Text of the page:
Rumor: Apple Is Asking Suppliers To Ramp Up OLED Output For Curved Screens – Forbes
Several supplier leaks have emerged that detail some of the changes Apple might be making to its 2017 line of iPhones. Apple is reportedly going to skip the “S” moniker and call its flagship smartphone “iPhone 8” next year. And suppliers out of Asia are claiming that iPhone prototypes with curved screens are currently being tested.
As a result, The Wall Street Journal recently reported that Apple’s suppliers in Asia are being asked to increase the output of “thinner organic light-emitting displays (OLEDs) and submit prototype screens with better resolution” than the ones used on Samsung devices. The iPhones with organic light-emitting displays might have a higher price because the screens would cost more to manufacture, but it would enable Apple to make its devices flexible just like the Samsung “Edge” line.
However, The Wall Street Journal’s source said that the OLED version of the iPhone might not be released next year because Apple is testing out 10 prototypes as of right now. If Apple does end up switching to OLEDs, then it will join other phone makers like Samsung, Xiaomi, Huawei and OnePlus in moving away from liquid-crystal displays (LCDs).
There are some complications with Apple using OLEDs though. One of Apple’s biggest suppliers for displays is also one of its biggest competitors: Samsung. Samsung Display is just one out of several technology companies that can mass produce OLEDs. So to reduce its dependence on Samsung for smartphone components, Apple has been selecting other companies to build its displays such as LG Display, Japan Display and Sharp. But LG Display is far from Samsung Display at OLED production capabilities. And Sharp’s parent company Foxconn has been focusing less on OLEDs due to the higher manufacturing costs. Plus Japan Display is reportedly talking to Innovation Network Corp. of Japan for a financial bailout. Interestingly, Japan Display is also investing in advanced LCD panels known as “Full Active.” The Full Active LCD panels use film instead of glass so that it could offer better flexibility and image quality.
Another challenge with OLEDs is that keeping components inside the panels could limit flexibility. This could be an issue because there are rumors that Apple wants to integrate the front-facing camera and the Home button within an edge-to-edge display for the iPhone 8.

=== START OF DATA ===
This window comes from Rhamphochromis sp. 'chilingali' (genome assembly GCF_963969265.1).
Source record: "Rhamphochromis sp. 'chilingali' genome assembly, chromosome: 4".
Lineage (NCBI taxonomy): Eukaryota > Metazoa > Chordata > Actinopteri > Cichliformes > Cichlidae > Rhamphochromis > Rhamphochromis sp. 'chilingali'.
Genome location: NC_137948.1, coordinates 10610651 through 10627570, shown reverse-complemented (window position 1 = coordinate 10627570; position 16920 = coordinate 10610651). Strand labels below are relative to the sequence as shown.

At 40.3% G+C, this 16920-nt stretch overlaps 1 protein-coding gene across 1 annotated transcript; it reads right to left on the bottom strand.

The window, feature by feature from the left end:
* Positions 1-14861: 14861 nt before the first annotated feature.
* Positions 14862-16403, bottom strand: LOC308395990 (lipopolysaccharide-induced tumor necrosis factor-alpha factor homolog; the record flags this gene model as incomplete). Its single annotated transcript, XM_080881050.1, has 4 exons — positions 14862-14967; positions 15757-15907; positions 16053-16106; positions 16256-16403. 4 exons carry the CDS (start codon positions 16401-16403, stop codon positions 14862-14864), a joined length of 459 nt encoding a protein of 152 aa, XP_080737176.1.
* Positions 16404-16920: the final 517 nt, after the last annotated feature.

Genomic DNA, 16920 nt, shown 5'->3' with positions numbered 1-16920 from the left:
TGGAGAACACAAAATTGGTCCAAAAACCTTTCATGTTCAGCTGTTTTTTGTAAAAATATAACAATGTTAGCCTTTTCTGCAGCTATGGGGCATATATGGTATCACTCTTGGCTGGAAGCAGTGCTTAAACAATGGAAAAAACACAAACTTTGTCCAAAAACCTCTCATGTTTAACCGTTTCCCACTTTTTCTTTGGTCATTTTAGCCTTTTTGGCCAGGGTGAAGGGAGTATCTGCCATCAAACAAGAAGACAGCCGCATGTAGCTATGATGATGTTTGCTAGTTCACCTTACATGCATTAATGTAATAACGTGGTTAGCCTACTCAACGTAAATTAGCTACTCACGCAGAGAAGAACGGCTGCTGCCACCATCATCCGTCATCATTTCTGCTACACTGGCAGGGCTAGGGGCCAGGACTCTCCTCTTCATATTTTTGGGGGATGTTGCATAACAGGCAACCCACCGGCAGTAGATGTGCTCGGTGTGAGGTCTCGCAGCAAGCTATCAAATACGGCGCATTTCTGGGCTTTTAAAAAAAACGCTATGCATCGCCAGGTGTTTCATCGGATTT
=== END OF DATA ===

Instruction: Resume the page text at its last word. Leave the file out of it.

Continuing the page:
Earlier this month, it was reported that Apple was going to offer the iPhone 8 in three different models. One model is reportedly going to have a curved 5.8-inch OLED display. And the other two will likely have TFT-LCD panels, one at 4.7-inches and the other at 5.5-inches. Dual cameras are expected to be featured in the larger TFT-LCD model and OLED versions of the iPhone 8. Sources with LG are also claiming that a 3D camera will be added to the iPhone 8.
According to a report by The Korea Economic Daily, Apple is working with LG to create advanced dual sensors for the iPhone 8, which could enable 3D photography. LG Innotek is currently the exclusive module supplier for the dual-camera system built into the iPhone 7 Plus.
“Apple is now studying how to apply its 3D camera technology into LG Innotek’s smartphone camera,” said The Korea Economic Daily’s source. “Since LG Innotek also has its own 3D camera and related technologies, such joint efforts will likely to bear fruit sometime within next year.”
The 3D camera would essentially use the dual lenses to determine the depth around subjects, which would really enhance the Live Photos feature. It would also substantially improve the iPhone 7 Plus’ Portrait Mode.
Last year, Apple purchased Israel-based LinX Computational Imaging for approximately $20 million. LinX developed technology that can capture multiple photos at the same time along with algorithms to determine the depth for the purpose of creating 3D image maps.
Lately, Apple has been criticized for its lack of innovation. And many analysts believe that the iPhone has only seen incremental hardware upgrades over the last 9 years. But it seems like the radical iPhone redesign expected in 2017 should mitigate those concerns.
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